Agricultural Technology Investment Rises to Record $25 Billion

October 25, 2016 09:02 AM
 
Agricultural Technology Investment Rises to Record $25 Billion

Investments by companies and venture capitalists in agricultural technology reached a record of as much as $25 billion globally in 2015, and that figure will probably grow again this year, according to a private report.

Real-time data analytics, sensors and robots are raising the prospect of the “next green revolution” and are spurring start ups, according to the report released Tuesday by Boston Consulting Group and AgFunder, which connects investors with agricultural companies and proposals online. The investments include research and development, deals, partnerships, equity stakes and technology centers. Early-stage funding from venture capital firms reached $3 billion globally, up from $900 million in 2013 and $400 million in 2010, the groups said.

“The total dollars were impressive,” said Decker Walker, Boston Consulting Group’s managing director in the Chicago office and one of the report’s authors. “It is striking that it’s happening at a time when farmer income is declining.”

Rising investments raise prospects of next green revolution.

Slumping grain, meat and dairy prices have eroded agriculture incomes, sparking more farmers to adopt so-called precision-agriculture methods to help increase efficiency. Companies including Deere & Co. are joining the race to create new products for the market that Goldman Sachs Group Inc. estimates could be worth $240 billion by 2050. The U.S. Department of Agriculture said in a report last week that the new technologies are helping to boost profits.

‘Some Optimism’

“There is clearly some optimism despite the shrinking farmer wallet size,” Walker said.

The technologies encompass everything from granular data analysis that enhances planting decisions to drones that provide field views around the clock. The report’s findings reflect a survey of more than 50 executives from seed, fertilizer, meat, grain and farm-equipment companies as well as 15 venture-capital investors.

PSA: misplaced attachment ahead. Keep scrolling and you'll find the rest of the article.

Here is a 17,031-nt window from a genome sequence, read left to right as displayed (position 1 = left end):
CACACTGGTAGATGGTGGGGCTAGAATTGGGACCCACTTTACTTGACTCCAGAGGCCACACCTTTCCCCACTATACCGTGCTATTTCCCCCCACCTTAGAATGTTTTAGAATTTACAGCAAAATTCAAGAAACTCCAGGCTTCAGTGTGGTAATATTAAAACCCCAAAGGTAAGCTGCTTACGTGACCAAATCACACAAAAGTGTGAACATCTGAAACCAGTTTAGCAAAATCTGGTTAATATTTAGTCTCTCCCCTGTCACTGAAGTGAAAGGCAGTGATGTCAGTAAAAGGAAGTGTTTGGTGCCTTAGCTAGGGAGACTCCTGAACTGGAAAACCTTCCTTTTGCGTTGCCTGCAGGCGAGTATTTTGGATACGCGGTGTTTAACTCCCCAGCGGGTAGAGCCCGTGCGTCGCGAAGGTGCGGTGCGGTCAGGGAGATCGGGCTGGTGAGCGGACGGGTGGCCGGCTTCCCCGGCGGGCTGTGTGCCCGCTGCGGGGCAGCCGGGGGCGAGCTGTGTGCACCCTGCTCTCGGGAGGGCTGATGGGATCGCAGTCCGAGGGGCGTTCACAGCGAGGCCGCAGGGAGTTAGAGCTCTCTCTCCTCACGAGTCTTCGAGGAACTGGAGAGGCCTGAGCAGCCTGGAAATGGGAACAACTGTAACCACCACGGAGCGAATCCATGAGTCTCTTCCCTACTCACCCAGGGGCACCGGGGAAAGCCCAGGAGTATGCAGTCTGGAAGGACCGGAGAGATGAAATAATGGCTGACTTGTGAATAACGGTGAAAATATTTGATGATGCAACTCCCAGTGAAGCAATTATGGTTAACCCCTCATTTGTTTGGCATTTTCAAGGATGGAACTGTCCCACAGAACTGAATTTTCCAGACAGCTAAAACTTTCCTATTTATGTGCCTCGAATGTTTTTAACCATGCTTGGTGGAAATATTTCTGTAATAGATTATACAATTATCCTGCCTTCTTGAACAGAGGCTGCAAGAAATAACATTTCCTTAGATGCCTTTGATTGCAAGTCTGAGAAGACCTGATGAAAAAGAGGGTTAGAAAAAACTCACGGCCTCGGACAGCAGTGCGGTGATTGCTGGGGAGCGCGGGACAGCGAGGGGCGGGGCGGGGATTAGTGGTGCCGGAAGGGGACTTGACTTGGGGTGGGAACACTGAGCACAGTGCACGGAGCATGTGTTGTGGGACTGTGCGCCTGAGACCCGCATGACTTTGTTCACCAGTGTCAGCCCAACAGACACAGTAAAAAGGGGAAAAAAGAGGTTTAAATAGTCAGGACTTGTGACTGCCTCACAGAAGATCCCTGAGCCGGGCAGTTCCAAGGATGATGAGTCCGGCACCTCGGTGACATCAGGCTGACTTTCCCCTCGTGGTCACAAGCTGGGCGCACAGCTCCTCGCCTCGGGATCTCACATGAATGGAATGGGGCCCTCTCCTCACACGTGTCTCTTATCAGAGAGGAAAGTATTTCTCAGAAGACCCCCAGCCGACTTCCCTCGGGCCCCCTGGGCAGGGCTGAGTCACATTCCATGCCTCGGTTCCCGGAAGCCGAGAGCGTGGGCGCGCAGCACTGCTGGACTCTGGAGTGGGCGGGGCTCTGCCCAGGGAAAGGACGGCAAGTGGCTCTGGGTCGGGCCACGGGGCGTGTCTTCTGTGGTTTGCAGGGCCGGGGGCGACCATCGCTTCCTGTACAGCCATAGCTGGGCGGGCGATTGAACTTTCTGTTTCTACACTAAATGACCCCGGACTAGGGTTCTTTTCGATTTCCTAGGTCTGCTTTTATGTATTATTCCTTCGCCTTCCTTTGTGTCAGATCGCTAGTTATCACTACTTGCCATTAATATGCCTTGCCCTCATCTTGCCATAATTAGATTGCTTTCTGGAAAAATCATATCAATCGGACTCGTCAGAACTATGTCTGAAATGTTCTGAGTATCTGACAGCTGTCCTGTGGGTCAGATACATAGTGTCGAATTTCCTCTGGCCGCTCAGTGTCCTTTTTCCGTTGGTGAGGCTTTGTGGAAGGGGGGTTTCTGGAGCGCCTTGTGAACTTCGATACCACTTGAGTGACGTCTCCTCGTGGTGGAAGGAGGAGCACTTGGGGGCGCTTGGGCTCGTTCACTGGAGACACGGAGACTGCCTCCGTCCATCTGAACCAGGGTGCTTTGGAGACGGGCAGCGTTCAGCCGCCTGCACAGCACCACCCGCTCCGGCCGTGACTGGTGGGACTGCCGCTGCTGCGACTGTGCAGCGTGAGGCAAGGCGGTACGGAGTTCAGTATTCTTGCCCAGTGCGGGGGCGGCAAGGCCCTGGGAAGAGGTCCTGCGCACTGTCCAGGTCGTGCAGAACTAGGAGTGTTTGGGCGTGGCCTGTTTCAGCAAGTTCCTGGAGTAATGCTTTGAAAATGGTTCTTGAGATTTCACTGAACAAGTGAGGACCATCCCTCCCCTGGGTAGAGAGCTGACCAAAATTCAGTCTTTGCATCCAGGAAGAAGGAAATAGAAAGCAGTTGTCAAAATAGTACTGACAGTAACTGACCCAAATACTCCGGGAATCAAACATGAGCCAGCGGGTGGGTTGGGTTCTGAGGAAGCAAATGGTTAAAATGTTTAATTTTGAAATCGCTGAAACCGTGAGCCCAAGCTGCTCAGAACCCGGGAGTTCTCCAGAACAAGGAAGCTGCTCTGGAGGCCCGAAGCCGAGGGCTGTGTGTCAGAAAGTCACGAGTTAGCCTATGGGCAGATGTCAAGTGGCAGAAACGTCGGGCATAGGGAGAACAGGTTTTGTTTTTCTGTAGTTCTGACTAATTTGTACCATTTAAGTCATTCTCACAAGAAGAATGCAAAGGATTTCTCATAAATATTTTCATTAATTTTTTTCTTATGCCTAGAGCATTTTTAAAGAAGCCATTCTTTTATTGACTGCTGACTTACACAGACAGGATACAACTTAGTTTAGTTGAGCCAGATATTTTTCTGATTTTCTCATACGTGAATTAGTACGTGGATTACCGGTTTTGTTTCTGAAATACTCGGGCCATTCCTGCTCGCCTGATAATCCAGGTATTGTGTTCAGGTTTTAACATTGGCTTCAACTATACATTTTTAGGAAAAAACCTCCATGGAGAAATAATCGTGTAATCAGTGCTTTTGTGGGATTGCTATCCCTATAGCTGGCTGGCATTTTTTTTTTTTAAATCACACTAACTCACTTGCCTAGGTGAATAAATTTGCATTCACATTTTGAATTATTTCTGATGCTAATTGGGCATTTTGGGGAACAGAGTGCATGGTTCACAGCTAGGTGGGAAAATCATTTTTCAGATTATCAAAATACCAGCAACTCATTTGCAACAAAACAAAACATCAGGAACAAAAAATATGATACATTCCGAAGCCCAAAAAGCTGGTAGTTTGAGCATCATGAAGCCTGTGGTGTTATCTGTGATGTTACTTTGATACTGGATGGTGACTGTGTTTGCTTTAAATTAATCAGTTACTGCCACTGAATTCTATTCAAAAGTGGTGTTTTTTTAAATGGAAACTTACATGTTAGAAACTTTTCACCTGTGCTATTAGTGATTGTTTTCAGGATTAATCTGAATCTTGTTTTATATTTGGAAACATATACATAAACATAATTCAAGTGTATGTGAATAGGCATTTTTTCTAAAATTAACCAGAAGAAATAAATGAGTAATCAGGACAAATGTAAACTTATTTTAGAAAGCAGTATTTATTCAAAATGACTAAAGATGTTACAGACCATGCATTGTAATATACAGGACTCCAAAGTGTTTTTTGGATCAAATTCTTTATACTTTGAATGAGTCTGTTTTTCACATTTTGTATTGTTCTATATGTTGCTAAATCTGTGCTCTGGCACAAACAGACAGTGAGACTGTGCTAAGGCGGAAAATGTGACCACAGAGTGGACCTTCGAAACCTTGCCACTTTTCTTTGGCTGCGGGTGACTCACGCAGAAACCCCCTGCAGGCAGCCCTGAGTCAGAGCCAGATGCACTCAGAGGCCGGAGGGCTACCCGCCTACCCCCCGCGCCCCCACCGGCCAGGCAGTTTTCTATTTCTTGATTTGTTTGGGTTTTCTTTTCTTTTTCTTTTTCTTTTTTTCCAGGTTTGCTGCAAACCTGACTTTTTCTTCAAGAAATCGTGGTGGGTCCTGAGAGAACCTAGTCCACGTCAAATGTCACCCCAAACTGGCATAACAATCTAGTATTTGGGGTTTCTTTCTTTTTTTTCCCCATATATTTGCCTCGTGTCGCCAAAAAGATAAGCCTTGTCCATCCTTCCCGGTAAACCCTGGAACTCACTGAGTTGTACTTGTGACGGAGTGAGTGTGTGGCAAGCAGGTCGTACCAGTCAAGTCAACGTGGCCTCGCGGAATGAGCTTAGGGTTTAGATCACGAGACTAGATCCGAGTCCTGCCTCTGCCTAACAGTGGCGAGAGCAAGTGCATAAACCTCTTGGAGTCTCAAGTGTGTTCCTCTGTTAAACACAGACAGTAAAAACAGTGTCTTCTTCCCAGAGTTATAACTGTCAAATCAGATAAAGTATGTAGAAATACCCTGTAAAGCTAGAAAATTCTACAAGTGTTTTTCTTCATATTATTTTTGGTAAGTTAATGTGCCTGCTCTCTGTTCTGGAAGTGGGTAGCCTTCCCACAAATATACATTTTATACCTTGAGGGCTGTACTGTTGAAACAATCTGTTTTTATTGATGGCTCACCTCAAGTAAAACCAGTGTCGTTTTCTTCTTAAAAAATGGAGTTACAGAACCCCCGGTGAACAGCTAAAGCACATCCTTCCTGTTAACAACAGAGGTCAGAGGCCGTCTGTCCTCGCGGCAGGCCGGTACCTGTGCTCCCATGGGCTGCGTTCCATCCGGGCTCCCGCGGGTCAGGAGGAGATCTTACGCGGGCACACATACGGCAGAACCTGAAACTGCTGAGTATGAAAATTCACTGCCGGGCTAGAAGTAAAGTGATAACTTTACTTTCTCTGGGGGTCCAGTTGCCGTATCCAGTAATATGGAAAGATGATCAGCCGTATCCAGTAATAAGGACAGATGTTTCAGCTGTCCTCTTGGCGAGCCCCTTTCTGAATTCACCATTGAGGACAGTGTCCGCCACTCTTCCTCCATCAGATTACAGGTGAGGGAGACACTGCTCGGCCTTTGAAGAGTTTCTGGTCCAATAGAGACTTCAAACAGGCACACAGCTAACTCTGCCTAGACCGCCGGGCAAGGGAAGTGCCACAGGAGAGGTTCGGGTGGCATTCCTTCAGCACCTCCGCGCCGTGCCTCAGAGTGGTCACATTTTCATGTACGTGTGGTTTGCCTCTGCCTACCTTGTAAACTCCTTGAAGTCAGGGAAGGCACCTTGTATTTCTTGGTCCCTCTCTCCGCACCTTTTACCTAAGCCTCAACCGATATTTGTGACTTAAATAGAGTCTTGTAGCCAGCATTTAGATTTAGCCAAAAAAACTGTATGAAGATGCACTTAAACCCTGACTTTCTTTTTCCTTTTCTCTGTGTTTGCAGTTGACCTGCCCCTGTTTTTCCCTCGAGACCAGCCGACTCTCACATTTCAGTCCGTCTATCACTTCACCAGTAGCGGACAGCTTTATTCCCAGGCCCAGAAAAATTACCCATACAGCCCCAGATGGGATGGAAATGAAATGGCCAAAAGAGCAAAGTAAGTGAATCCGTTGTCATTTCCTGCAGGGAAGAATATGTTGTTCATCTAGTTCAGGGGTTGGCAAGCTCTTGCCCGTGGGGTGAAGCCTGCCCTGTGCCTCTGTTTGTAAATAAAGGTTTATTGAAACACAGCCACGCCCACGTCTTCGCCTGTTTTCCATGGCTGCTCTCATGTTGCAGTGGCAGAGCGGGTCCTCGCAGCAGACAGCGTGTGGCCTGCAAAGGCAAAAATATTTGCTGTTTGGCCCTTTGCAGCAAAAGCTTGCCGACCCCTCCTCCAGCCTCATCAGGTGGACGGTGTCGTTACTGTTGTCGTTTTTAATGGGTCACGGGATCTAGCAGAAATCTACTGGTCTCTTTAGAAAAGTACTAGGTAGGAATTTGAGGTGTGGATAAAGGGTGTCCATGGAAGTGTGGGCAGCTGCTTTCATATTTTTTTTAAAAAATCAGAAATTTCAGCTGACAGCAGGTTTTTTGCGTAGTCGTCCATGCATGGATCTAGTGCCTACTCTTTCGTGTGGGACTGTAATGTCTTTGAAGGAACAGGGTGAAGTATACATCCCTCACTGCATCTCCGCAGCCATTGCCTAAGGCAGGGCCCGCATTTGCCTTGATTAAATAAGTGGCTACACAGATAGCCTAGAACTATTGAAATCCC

The surge in technology may be coming later than other industries because past challenges have included a lack of connectivity on vast, remote farms, Walker said. The perception of agriculture being a “sleepy industry” that’s slow to adopt technology is changing, he said.

About 80 percent of large U.S. farmers are using GPS devices to steer their tractors, while 70 percent to 80 percent use yield mapping to determine the most productive areas of their land, the USDA estimates. Crop protection and seed companies have invested the highest percentage of revenue in “agtech,” according to the private report.

Still, the agribusiness investments are often “cautious” and “defensive,” meaning they are geared to boost core businesses rather than create new ones, according to the report. About 58 percent of the venture capital firms said they expect their investments in start ups to lead to sales to larger agricultural companies, rather than disrupt the big players, Walker said.

To “win” in this area, companies should focus products and services around their customers, identify who in the firm is responsible to scout out new investments and ensure access to early-state technologies, according to the report.

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